November 29, 2015
It’s interesting how time can change perspective . . . on most things. We grow, we change, other people change and our realities become altered by our new “normal”. Not only do I continue to struggle with the challenges outlined below but after two kids, a couple of job changes and a good solid serving of life, I can now proudly add more eye wrinkles and a lot more gray hair to my list of imperfections.
I’m re-posting the most “brave” blog post of my life today, five years after it was originally posted, and I still feel every word of it. This is my way of saying “thanks” for continuing with me on this journey, imperfections and all. Hope you enjoy.
-Still the Chubby Girl
Monday, November 29, 2010
Diary of a Chubby Girl
I’m writing this post with total awareness of its implications – I just want you to know that. Sometimes posts like this get written in hopes of receiving notes of encouragement or kind words and while your mental notes are appreciated, they are unnecessary here.
This was all sparked by an off-hand comment made to me today at work. A co-worker and I were discussing an informational video that they had seen online and I asked them to forward it so I could watch. After several minutes, they re-appeared in my office and said “No offense, but there is part of the video that has to do with obesity and the affects that it has. . .” This, my friends, is where I stopped listening and started internalizing what had just happened. “No offense. . .” What did that even mean? I shouldn’t be offended that they talk about obesity or I should be more self-aware. . . I’m not really sure but in case there was ever any doubt about how I see myself, I’m going to clear it up right now: I am chubby. Been aware of it for years. There, the cat’s out of the bag. Newsflash: The chubby girl knows!!! I hope we can all relax now and stop filtering our comments about weight and health.
Most of the people that will read this know me well and know that this isn’t a new revelation. In fact, it’s one that I’ve dealt with my whole life. What I haven’t done (until this very moment) is have a very real, out-loud look at my self-image. I’ve tried everything short of therapy to try and understand who I am and why the chips (mmm, chips. . . jokes, jokes) fell the way they did so maybe this will help. Then again, maybe it won’t but here it goes.
The battle of the bulge didn’t start last week for me – I didn’t wake up on Wednesday and think to myself “I think I’m a bit overweight! How did this happen?” As much as I wish this was a day-to-day battle over whether I liked how I looked or not, it hasn’t been. In fact, I would dare say that there has probably been no more than a 30 day period in my life where I truly liked the way I looked. . . and man did I look good in those Pampers. Do you know what it’s like to struggle with body image every day of your life? Sadly, a lot more women than are willing to admit it fight this battle every morning. I’ve been one of them. . .but I’m thinking about stopping.
I’m actually a very normal girl with a very normal appetite. I know that it’s shocking to the general public that people that are overweight actually do like carrots and I know that it shocks the hell out of most people when we ask for a box at the end of a meal because we can’t eat all of our food (thanks for staring at us while we eat, by the way . . . it’s very encouraging) but it does happen. I like vegetables and fruit. I also like pasta and French fries, just like your average eater. I don’t over-indulge on a regular basis. I don’t slap mayo on my 100% fried food in order to get it down. In fact, because I struggle with my weight, I pay very close attention to the things that I put in my body . . . and I probably eat better than a lot of people.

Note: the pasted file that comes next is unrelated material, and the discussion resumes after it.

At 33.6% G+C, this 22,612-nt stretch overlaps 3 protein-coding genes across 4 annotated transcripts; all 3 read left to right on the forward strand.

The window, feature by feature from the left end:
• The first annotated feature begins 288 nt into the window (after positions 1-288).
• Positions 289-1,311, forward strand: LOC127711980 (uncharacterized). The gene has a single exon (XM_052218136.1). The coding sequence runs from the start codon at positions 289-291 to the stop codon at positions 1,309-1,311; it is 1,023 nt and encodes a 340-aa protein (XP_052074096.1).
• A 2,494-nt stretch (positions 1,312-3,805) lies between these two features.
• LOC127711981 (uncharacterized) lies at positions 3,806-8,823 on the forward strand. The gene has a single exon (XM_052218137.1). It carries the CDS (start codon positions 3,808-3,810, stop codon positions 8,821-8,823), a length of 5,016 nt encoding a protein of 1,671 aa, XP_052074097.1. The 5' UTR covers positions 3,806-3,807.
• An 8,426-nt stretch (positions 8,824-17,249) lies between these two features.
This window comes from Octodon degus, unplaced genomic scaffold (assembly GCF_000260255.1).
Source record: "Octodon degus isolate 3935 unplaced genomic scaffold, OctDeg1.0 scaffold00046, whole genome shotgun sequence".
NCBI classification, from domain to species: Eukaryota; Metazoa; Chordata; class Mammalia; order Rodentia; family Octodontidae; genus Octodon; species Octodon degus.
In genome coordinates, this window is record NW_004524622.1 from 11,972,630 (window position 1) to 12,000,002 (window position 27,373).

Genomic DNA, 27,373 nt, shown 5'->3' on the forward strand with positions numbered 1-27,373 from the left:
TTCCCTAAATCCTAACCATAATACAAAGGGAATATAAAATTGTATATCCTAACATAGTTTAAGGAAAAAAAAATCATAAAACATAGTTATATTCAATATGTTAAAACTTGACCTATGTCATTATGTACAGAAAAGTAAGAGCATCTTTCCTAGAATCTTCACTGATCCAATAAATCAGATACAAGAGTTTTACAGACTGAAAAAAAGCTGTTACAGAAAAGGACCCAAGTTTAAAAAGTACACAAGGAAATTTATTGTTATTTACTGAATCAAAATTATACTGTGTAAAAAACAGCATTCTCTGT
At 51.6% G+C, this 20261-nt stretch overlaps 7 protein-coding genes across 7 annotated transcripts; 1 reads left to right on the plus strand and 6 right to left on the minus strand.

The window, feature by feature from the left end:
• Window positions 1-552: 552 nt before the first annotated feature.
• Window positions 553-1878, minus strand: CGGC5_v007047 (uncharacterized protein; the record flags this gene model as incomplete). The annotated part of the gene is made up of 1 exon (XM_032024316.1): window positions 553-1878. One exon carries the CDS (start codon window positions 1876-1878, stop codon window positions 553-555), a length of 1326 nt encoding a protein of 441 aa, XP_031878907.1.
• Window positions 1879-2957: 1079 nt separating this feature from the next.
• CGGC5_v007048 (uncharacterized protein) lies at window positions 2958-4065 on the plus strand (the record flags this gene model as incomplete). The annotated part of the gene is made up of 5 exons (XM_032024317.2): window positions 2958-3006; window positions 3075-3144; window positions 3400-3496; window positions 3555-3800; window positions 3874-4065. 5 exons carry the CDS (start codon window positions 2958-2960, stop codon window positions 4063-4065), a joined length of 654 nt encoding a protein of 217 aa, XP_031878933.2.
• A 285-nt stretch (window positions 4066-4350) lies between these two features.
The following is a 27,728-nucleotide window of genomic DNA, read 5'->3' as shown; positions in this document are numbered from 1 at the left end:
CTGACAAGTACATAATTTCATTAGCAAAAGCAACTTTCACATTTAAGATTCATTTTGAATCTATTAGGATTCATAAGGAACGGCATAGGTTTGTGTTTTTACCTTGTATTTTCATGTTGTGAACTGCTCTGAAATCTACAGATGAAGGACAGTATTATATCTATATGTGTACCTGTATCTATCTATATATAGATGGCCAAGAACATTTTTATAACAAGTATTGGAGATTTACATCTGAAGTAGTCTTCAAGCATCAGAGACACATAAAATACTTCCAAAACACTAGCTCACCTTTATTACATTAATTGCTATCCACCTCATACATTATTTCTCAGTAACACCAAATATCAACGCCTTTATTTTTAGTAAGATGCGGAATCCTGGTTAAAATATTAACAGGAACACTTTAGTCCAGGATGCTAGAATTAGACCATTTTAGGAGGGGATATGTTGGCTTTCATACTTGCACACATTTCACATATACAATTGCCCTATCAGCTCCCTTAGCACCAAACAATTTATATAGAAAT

I’ve been an athlete all of my life and I’ve never been prejudiced toward sports. I have more belts and trophies than most people could dream about and they are NOT for serving water on the sidelines while I eat a donut. I play basketball, softball, soccer and did karate . . . and I am decent at all of them. I like to dance and lift weights and have run a 5k within the last year. I will work and sweat and move more in a day than most people do every two. Contrary to popular belief, overweight people aren’t all lazy. I get up early, I work long days, and I visit family and contribute to my community.
I am healthy. I have the cholesterol counts and heart rate to prove it. My organs function as they should. I’ve never drunk nor smoked a day in my life. My mind is sharp and full of ideas.
I say all of this to prove a point. Despite all of my efforts, all of my awareness, all of my try and work and sacrifice. . . I’m still chubby. Does it bother me every day? Sure does. I’ll be the first to admit that I would adore waking up tomorrow and having the body that I deserve – the one that I’ve worked very hard for all of my life. That would be ideal. I keep waking up every day hoping. . .
But, more importantly, do I think I’m more than this? Absolutely. As much as I wish things were different and that this wasn’t such a tough battle for me and millions of other people, I’m better than that. I’m better than taking “offense” to your comments and staring and judgement because this struggle has made me sensitive and understanding and mindful of other people’s struggles.
I know that it may be hard for some people to grasp but when you tell a chubby girl that she’s chubby, you aren’t likely telling her something she doesn’t already know. So, you can stop staring and whispering and talking about how I could “let myself get like this.” I’ll tell you how – I did exactly the same thing that you all do every day. This is just my battle. All things considered, I think that my ailment, while very visible, is pretty minimal compared to what I could be dealing with, no?
‘Nuff said. . . I need a carrot.